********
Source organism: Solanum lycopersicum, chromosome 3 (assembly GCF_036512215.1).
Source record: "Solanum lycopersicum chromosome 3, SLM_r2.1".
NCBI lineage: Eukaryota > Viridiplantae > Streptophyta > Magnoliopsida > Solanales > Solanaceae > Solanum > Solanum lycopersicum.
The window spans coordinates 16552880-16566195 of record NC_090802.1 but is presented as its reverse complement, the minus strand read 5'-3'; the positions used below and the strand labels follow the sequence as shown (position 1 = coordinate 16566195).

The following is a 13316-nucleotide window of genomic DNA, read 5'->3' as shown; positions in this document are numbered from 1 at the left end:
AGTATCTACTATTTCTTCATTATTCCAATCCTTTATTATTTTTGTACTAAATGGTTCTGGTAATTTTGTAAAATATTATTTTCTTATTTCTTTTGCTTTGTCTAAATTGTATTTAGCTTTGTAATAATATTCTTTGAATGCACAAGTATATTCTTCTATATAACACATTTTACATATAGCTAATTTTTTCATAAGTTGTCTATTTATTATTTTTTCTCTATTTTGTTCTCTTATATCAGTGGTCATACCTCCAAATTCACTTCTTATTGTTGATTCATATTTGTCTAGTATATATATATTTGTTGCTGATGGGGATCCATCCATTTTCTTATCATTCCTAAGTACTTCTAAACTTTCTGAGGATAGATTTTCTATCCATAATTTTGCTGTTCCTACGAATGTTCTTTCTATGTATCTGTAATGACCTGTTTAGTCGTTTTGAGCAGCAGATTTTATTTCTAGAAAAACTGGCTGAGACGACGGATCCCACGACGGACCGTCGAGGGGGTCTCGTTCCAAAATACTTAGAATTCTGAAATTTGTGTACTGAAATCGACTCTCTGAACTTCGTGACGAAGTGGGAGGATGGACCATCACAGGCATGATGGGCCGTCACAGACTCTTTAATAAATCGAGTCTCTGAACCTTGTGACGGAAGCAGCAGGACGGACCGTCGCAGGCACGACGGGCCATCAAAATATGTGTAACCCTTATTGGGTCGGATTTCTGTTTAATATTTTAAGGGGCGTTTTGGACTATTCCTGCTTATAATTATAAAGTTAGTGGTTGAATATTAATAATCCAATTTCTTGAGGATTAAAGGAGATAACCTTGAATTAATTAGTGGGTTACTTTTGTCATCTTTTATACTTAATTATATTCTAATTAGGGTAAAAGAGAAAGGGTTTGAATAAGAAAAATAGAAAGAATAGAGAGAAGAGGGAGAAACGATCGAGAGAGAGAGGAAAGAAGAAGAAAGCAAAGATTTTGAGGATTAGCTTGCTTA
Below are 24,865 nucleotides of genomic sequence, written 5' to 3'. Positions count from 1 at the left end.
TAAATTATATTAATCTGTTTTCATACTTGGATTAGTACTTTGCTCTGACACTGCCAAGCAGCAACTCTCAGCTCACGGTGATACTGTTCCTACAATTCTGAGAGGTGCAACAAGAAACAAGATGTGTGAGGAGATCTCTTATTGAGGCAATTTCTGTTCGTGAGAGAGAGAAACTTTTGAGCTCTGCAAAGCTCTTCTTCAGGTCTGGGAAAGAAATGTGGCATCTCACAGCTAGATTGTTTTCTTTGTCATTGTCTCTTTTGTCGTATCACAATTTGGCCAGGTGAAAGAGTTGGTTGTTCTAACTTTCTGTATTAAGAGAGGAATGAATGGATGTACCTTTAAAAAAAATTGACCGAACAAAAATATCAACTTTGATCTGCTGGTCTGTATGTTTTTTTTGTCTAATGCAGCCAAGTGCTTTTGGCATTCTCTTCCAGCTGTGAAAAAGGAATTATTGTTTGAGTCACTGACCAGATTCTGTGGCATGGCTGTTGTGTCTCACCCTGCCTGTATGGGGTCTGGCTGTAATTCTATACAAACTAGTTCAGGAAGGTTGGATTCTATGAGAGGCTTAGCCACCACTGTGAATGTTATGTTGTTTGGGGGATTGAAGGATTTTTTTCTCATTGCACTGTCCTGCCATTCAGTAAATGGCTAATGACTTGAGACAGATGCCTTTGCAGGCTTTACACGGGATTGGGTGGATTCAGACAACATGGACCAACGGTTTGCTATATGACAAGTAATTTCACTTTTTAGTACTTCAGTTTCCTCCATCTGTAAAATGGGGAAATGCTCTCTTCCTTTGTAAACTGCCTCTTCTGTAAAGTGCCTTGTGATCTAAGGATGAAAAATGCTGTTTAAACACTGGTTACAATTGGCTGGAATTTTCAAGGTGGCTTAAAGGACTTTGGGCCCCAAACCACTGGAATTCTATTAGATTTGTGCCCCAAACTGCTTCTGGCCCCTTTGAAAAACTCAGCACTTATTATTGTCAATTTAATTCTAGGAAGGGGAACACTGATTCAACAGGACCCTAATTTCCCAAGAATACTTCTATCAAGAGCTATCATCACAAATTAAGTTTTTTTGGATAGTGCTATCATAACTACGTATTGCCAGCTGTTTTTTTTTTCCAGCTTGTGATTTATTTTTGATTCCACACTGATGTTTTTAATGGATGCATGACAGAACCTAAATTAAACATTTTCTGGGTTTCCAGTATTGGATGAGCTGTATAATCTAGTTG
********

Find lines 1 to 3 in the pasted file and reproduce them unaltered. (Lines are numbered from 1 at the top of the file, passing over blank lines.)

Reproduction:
Source organism: Solanum lycopersicum, chromosome 3 (assembly GCF_036512215.1).
Source record: "Solanum lycopersicum chromosome 3, SLM_r2.1".
NCBI lineage: Eukaryota > Viridiplantae > Streptophyta > Magnoliopsida > Solanales > Solanaceae > Solanum > Solanum lycopersicum.